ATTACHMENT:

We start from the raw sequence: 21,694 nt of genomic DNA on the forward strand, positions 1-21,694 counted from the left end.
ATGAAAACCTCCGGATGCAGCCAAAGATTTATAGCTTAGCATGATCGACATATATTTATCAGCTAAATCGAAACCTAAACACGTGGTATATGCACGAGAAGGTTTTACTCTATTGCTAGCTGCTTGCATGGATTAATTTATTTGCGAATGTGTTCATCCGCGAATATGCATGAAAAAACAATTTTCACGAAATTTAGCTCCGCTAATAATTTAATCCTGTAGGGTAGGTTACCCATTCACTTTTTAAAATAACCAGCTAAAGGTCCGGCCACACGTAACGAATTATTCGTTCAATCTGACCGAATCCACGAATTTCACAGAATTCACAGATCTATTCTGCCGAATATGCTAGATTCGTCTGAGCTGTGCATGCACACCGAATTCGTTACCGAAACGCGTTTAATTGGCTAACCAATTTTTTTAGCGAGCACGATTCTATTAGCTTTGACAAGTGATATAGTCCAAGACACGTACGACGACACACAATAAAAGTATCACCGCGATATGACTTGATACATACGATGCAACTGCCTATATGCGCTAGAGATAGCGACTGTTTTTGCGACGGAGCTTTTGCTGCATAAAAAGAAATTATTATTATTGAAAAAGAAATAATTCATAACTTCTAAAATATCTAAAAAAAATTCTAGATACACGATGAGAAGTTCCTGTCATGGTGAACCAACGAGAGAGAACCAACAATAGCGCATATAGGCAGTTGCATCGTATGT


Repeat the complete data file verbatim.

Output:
We start from the raw sequence: 21,694 nt of genomic DNA on the forward strand, positions 1-21,694 counted from the left end.
ATGAAAACCTCCGGATGCAGCCAAAGATTTATAGCTTAGCATGATCGACATATATTTATCAGCTAAATCGAAACCTAAACACGTGGTATATGCACGAGAAGGTTTTACTCTATTGCTAGCTGCTTGCATGGATTAATTTATTTGCGAATGTGTTCATCCGCGAATATGCATGAAAAAACAATTTTCACGAAATTTAGCTCCGCTAATAATTTAATCCTGTAGGGTAGGTTACCCATTCACTTTTTAAAATAACCAGCTAAAGGTCCGGCCACACGTAACGAATTATTCGTTCAATCTGACCGAATCCACGAATTTCACAGAATTCACAGATCTATTCTGCCGAATATGCTAGATTCGTCTGAGCTGTGCATGCACACCGAATTCGTTACCGAAACGCGTTTAATTGGCTAACCAATTTTTTTAGCGAGCACGATTCTATTAGCTTTGACAAGTGATATAGTCCAAGACACGTACGACGACACACAATAAAAGTATCACCGCGATATGACTTGATACATACGATGCAACTGCCTATATGCGCTAGAGATAGCGACTGTTTTTGCGACGGAGCTTTTGCTGCATAAAAAGAAATTATTATTATTGAAAAAGAAATAATTCATAACTTCTAAAATATCTAAAAAAAATTCTAGATACACGATGAGAAGTTCCTGTCATGGTGAACCAACGAGAGAGAACCAACAATAGCGCATATAGGCAGTTGCATCGTATGT